Second is a new regulation for gas safety checks. From 6th April 2018 a new regulation will be introduced that amends the gas safety regulation 1998 stating a gas safety check can be carried out up to two months before the expiry of the current gas safety record whilst retaining the existing expiry date. This will help to minimise those last minute calls or struggling with access. This regulation doesn’t take away the important of the need to have an annual gas safety check done.
The Final change to make you aware of is with Energy Performance Certificates (EPC). From April 2018 landlords must ensure their property reaches at least an EPC rating of an E before granting a tenancy to new or existing tenants. These requirements will then apply to all private rented properties from 1st April 2020 even if there has been no change in tenancy arrangements.
There are only a few exemptions to the regulations that landlords can use. Landlords seeking to make use of one of the following exemptions must ensure it is registered on the PRS Exemptions Register, operated by the Government, which opened on 1st October 2017:
• They have undertaken all “relevant energy efficiency improvements” but the property remains below an E, or no such improvements can be made to the property. A “relevant energy efficiency improvement” is one which:
• Is listed in the Green Deal (Qualifying Energy Improvements) Order 2012 and has been identified as a recommended improvement for that property in a green deal report, a recommendation report, or a report prepared by a surveyor, and
• Can be wholly financed, at no cost to the landlord, by means of funding provided by central government, a local authority, or any other person.
• The landlord requires consent from the tenant/s, and the occupying tenant/s withhold that consent.
• The landlord has only recently become the landlord for the property
• Third party consent is required for the requested improvements but this consent cannot be obtained (e.g. planning permission or consent from mortgage lender).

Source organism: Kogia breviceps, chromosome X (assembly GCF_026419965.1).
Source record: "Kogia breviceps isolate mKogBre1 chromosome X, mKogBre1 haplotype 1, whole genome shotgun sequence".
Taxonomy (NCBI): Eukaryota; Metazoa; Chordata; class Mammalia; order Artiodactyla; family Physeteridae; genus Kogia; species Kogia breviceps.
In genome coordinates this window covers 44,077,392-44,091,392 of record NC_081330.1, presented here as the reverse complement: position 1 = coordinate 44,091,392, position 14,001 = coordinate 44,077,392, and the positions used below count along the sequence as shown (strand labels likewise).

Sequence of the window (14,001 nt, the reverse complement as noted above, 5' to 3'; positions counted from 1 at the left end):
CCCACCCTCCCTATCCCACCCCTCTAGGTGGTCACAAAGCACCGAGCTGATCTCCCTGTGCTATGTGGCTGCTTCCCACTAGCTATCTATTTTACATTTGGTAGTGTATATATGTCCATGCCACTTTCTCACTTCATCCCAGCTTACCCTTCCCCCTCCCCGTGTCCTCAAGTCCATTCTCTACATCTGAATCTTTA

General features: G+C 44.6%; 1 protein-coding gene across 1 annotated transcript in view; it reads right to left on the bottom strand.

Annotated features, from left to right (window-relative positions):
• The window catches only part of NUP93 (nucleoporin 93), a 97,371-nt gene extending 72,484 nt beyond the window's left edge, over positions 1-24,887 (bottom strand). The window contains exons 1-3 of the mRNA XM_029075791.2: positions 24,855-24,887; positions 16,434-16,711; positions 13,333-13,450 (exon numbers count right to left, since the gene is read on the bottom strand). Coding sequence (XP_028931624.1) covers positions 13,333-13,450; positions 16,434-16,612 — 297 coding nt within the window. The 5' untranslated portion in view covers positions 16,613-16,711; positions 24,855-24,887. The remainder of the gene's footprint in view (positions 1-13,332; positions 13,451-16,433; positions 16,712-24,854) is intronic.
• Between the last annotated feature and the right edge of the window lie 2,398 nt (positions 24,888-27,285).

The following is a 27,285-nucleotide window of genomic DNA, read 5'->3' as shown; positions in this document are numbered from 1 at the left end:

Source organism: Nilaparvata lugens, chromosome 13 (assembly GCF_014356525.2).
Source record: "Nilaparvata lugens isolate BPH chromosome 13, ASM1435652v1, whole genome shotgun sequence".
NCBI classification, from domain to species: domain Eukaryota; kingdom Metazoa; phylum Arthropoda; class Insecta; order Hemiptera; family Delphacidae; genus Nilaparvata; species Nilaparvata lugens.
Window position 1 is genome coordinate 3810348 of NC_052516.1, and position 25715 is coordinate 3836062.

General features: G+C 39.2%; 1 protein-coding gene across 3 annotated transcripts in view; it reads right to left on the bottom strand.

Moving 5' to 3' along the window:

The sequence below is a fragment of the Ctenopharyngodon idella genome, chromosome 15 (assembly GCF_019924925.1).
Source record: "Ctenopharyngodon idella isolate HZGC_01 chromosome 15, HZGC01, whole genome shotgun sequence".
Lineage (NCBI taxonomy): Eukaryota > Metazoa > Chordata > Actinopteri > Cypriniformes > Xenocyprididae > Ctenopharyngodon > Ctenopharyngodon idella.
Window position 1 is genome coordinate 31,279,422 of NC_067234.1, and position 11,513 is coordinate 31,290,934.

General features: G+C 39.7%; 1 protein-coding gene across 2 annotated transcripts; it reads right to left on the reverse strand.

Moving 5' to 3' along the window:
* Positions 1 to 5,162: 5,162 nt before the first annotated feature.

• Measures required to improve the property are evidenced by a suitably qualified independent surveyor as expected to cause a capital devaluation of the property of more than 5%. Only those measures that are expected to cause such devaluation would be exempt from installation.
• The landlord has obtained a written opinion, from a suitably qualified person or from the independent installer engaged to install the measure, advising that it is not an appropriate improvement due to its potential negative impact on the fabric or structure of the property (or the building of which it is part). This exemption is only in relation to wall insulation.
Each exemption, once registered on the PRS Register, is valid for 5 years except for two:
• Where a landlord has recently become the landlord of the property that exemption is only valid for 6 months.
• Where a tenant has withheld consent for energy efficiency improvements that exemption is only valid until that tenant’s tenancy ends (or after 5 years, whichever is sooner).
Exemptions may not pass over to a new owner or landlord of a property upon sale. If a let property is sold or otherwise transferred, the exemption will cease to be effective and the new owner will need to either improve the property to the minimum standard at that point, or register an exemption where one applies.
Please note the information above is a general overview and do recommend you carry out independent research or speak to a professional.